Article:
To gain real insight into today’s hydrographic business landscape, Hydro International asked some of the sector’s most influential companies for their opinions. This series of Q&As focuses on the current state of the industry from various perspectives, such as which technological developments will have the most impact on the market, which market segments are the most promising and which areas offer the most growth. Here, Martin Pfennigbauer, director of research, and James van Rens, strategic advisor, from RIEGL share their views and expectations for the business.
How do you expect the hydrographic market to evolve over the coming year?
Martin: We have seen excellent development in 2018, with more systems ordered and in operation worldwide. Furthermore, there have been a couple of very interesting new products introduced to the market. Drone operation of airborne laser bathymetry sensors seems to be the hot topic with a couple of announcements in 2018. RIEGL paved the way with its Bathycopter which was introduced in 2016. At Intergeo 2018, we presented the VQ-840-G, which features a form factor and weight suitable for UAV-borne deployment without having to significantly compromise performance. With this to come, I expect a thrilling 2019.
In what ways could the ocean technology industry benefit from artificial intelligence and/or machine learning?
Martin: Point classification and waveform analysis are complex and demanding processes, especially with respect to computational power. Machine learning has the potential to bring improvements and acceleration for both. It has already been successfully demonstrated for point cloud analysis and we will certainly see more applications in the near future.
How is your company addressing the market for autonomous vehicles?
Martin: Lidar is one of the key enabling technologies for ground-based autonomous vehicles (cars, robot carts). Autonomous UAVs currently only rely on cameras but will probably also use Lidar sensors, especially for higher speeds and larger ranges. RIEGL sensors are already used for such purposes and with the shrinking size of sensors, the field of applications is going to increase.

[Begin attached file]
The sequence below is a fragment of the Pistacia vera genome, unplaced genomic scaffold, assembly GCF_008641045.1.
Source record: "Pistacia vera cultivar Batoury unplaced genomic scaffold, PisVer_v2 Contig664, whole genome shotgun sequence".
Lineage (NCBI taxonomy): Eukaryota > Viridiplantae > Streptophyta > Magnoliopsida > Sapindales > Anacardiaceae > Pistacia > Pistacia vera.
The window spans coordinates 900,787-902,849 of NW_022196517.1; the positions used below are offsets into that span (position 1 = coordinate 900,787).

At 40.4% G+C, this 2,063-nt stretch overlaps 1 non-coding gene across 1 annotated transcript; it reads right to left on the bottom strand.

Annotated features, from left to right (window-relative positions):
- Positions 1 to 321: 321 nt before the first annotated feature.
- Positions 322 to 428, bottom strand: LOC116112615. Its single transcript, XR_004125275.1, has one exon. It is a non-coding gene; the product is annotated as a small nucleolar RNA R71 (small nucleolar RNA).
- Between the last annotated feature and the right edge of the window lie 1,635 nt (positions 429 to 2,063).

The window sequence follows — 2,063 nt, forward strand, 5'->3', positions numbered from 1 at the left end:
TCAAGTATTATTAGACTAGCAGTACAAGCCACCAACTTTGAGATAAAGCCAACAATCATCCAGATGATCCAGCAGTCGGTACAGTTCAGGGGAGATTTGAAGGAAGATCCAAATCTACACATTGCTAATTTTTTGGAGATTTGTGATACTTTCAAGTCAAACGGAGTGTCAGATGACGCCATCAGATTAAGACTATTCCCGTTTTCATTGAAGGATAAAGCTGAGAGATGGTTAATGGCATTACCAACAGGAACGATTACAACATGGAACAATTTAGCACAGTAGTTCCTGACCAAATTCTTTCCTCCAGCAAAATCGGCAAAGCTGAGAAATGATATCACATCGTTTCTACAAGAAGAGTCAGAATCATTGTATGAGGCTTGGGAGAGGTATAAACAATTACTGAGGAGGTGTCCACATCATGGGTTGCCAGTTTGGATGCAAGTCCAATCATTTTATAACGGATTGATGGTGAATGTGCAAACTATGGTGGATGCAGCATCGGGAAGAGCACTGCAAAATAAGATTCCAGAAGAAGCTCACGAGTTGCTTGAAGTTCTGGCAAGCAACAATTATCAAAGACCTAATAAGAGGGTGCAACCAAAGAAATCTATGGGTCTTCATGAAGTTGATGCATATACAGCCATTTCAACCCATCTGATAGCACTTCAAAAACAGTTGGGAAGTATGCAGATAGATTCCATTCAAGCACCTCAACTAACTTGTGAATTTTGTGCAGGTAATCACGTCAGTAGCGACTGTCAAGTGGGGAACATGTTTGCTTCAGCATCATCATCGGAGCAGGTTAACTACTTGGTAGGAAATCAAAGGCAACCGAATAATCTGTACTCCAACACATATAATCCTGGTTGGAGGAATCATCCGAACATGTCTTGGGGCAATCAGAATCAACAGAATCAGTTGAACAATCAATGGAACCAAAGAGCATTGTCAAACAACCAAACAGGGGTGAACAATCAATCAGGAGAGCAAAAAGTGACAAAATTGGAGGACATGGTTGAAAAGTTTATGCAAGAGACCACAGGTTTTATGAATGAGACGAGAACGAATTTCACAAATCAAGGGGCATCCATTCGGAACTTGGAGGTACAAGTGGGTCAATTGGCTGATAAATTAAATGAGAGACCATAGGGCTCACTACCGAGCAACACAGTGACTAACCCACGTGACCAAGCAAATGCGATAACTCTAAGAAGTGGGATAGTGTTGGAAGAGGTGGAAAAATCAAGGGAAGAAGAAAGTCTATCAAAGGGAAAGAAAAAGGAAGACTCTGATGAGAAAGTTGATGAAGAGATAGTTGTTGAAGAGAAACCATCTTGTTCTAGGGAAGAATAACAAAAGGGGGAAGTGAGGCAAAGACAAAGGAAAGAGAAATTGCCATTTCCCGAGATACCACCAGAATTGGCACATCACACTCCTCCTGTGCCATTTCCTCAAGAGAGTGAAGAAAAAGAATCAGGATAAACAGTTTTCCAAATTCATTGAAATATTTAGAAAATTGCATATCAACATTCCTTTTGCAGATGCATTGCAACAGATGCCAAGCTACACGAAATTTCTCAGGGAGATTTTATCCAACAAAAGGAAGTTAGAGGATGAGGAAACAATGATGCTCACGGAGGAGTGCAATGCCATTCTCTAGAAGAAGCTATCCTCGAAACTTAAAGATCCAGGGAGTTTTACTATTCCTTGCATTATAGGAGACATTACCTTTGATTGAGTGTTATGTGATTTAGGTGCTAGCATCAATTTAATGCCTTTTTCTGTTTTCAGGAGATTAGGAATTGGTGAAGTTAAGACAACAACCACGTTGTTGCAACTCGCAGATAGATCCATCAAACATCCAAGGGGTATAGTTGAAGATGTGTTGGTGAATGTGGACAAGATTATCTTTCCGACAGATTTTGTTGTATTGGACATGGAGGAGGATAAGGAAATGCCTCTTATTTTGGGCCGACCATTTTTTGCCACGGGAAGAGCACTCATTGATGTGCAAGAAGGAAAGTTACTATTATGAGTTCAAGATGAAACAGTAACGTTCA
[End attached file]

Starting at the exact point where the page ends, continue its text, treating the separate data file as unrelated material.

What could governments do to support the new market for automated surveying?
James van Rens: The UN-GGIM (United Nations Global Geospatial Information Management Committee) has an important initiative on Global Geospatial Information Management. The initiative has five principles of Statistical Geospatial Framework (SGF). This policy framework is a critical structure for all surveying and mapping information. Governments need to adopt the UN-GGIM Framework and Sustainable Development Goals. This process will facilitate automated surveying to flow naturally into each nations geospatial information system and then globally. Good Policy is Good Government!
What is the main technological advancement to watch for in the future?
Martin: When it comes to airborne laser bathymetry, UAV-based solutions seem to be the next greatest thing. Flexibility in deployment, low operational costs, and improved compact sensor equipment are the key factors that currently drive this field. Another quite interesting field is sensor data fusion – there are an increasing number of applications requiring the combination of Lidar data not only with RGB imagery but with all sorts of other data ranging from hyperspectral to radiation sensors.